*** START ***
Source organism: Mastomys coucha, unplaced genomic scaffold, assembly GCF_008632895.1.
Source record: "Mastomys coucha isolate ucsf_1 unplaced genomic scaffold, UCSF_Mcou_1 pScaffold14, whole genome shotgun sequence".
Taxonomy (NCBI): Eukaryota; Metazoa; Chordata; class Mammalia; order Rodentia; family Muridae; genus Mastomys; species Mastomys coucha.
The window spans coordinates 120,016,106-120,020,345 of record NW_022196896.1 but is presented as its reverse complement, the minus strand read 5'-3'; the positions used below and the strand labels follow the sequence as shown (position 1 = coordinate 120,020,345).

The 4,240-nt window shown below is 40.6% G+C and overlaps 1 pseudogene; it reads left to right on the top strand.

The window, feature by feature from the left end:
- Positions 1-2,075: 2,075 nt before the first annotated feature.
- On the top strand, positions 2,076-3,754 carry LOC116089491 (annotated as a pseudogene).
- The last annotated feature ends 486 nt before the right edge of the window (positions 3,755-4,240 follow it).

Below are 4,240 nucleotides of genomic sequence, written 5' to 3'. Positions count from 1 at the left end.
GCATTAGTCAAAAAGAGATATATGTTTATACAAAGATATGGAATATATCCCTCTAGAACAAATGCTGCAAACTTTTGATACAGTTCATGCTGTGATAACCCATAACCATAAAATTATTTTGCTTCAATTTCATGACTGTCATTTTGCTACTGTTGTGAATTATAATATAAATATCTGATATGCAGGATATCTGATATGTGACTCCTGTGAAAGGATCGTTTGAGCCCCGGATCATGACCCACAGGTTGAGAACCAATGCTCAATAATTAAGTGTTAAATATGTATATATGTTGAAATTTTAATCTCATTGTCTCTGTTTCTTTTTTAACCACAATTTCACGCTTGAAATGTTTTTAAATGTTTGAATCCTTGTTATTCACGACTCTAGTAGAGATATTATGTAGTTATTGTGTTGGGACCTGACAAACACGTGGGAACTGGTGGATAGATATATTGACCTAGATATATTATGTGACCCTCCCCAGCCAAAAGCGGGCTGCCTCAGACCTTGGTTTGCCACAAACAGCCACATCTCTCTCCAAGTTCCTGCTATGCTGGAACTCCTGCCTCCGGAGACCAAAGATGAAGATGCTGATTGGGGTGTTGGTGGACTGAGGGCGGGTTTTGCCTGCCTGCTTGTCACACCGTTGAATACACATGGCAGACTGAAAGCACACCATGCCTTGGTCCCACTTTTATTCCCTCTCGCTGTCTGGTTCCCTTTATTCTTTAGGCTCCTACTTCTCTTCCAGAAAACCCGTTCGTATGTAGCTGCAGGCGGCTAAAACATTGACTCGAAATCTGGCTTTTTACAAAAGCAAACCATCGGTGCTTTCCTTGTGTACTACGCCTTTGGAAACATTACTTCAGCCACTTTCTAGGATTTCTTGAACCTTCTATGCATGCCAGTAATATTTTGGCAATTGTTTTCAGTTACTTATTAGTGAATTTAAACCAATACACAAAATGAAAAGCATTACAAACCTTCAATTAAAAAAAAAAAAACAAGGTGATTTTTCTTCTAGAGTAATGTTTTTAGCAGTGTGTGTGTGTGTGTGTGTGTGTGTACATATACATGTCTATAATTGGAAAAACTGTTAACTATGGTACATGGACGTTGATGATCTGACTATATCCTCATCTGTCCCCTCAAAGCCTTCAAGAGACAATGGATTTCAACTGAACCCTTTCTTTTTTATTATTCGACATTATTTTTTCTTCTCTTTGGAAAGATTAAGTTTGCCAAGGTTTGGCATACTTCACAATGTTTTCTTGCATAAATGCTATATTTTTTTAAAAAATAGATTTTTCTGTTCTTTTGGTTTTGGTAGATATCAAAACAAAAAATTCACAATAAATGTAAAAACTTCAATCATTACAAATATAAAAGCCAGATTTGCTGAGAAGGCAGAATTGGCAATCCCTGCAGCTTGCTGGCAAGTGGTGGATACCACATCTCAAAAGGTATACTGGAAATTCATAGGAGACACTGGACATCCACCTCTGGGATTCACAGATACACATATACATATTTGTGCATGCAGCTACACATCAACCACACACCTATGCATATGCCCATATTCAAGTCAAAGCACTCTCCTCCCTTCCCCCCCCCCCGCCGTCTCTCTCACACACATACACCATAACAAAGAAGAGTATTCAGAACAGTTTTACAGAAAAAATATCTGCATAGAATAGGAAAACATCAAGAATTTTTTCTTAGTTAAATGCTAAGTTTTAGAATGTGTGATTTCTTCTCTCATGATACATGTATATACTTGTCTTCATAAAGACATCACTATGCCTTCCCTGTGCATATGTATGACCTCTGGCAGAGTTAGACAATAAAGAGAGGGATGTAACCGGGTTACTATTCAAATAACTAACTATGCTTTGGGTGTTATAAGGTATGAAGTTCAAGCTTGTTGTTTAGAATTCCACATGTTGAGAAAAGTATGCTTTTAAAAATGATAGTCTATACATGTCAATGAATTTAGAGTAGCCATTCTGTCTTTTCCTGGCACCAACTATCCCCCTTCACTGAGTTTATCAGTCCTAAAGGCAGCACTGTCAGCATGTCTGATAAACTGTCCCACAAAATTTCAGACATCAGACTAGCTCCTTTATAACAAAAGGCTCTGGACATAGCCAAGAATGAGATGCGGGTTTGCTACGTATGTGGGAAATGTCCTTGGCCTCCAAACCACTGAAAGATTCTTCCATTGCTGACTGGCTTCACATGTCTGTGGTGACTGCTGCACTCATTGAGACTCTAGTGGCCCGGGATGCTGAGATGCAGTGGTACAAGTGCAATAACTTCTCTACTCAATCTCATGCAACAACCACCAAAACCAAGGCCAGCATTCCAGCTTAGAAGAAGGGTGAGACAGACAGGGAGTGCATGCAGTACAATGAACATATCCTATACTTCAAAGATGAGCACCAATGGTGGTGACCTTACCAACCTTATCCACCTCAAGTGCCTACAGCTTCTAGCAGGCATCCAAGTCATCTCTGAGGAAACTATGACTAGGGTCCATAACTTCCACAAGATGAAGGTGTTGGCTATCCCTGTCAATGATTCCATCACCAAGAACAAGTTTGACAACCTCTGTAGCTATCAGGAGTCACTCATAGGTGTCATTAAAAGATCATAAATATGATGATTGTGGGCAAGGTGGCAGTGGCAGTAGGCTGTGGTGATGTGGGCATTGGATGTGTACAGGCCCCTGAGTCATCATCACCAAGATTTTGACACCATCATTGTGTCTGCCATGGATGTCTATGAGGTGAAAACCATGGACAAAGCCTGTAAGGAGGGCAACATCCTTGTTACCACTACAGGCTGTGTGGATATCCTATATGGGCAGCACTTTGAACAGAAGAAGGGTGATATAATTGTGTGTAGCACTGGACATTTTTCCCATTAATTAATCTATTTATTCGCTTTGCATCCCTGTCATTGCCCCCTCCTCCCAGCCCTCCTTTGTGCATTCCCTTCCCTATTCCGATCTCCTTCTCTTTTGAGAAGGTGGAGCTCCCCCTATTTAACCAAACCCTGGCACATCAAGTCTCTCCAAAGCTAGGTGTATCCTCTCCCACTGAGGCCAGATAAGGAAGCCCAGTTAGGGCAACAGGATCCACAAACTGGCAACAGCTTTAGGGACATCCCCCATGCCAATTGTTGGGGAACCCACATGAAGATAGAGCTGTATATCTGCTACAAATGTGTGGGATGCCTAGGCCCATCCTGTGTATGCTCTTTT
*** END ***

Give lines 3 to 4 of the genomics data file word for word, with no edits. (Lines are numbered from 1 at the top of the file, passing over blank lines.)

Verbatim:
Taxonomy (NCBI): Eukaryota; Metazoa; Chordata; class Mammalia; order Rodentia; family Muridae; genus Mastomys; species Mastomys coucha.
The window spans coordinates 120,016,106-120,020,345 of record NW_022196896.1 but is presented as its reverse complement, the minus strand read 5'-3'; the positions used below and the strand labels follow the sequence as shown (position 1 = coordinate 120,020,345).